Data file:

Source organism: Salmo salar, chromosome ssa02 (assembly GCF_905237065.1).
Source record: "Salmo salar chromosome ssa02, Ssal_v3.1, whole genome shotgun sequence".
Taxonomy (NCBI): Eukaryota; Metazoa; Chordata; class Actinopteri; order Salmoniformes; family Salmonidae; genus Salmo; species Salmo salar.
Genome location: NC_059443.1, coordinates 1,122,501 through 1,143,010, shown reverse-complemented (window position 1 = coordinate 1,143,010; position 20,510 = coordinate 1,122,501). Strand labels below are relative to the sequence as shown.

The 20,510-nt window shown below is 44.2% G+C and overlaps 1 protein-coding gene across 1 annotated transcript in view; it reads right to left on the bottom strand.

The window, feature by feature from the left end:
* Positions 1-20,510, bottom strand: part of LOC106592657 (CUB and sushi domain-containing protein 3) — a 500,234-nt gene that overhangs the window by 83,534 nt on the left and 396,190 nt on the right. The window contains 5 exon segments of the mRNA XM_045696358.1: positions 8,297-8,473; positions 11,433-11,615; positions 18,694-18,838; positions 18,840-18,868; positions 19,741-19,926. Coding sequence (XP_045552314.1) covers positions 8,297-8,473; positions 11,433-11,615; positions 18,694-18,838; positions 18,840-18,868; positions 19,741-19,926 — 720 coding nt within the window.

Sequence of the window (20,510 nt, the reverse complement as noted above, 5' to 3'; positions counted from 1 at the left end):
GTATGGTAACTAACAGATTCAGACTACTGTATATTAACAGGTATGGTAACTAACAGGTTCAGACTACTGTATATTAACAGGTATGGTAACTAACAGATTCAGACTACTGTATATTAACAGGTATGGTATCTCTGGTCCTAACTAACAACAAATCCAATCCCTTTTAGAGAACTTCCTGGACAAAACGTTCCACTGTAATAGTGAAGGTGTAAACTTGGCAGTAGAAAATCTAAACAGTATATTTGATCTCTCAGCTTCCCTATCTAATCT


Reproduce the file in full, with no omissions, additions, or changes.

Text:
Source organism: Salmo salar, chromosome ssa02 (assembly GCF_905237065.1).
Source record: "Salmo salar chromosome ssa02, Ssal_v3.1, whole genome shotgun sequence".
Taxonomy (NCBI): Eukaryota; Metazoa; Chordata; class Actinopteri; order Salmoniformes; family Salmonidae; genus Salmo; species Salmo salar.
Genome location: NC_059443.1, coordinates 1,122,501 through 1,143,010, shown reverse-complemented (window position 1 = coordinate 1,143,010; position 20,510 = coordinate 1,122,501). Strand labels below are relative to the sequence as shown.

The 20,510-nt window shown below is 44.2% G+C and overlaps 1 protein-coding gene across 1 annotated transcript in view; it reads right to left on the bottom strand.

The window, feature by feature from the left end:
* Positions 1-20,510, bottom strand: part of LOC106592657 (CUB and sushi domain-containing protein 3) — a 500,234-nt gene that overhangs the window by 83,534 nt on the left and 396,190 nt on the right. The window contains 5 exon segments of the mRNA XM_045696358.1: positions 8,297-8,473; positions 11,433-11,615; positions 18,694-18,838; positions 18,840-18,868; positions 19,741-19,926. Coding sequence (XP_045552314.1) covers positions 8,297-8,473; positions 11,433-11,615; positions 18,694-18,838; positions 18,840-18,868; positions 19,741-19,926 — 720 coding nt within the window.

Sequence of the window (20,510 nt, the reverse complement as noted above, 5' to 3'; positions counted from 1 at the left end):
GTATGGTAACTAACAGATTCAGACTACTGTATATTAACAGGTATGGTAACTAACAGGTTCAGACTACTGTATATTAACAGGTATGGTAACTAACAGATTCAGACTACTGTATATTAACAGGTATGGTATCTCTGGTCCTAACTAACAACAAATCCAATCCCTTTTAGAGAACTTCCTGGACAAAACGTTCCACTGTAATAGTGAAGGTGTAAACTTGGCAGTAGAAAATCTAAACAGTATATTTGATCTCTCAGCTTCCCTATCTAATCT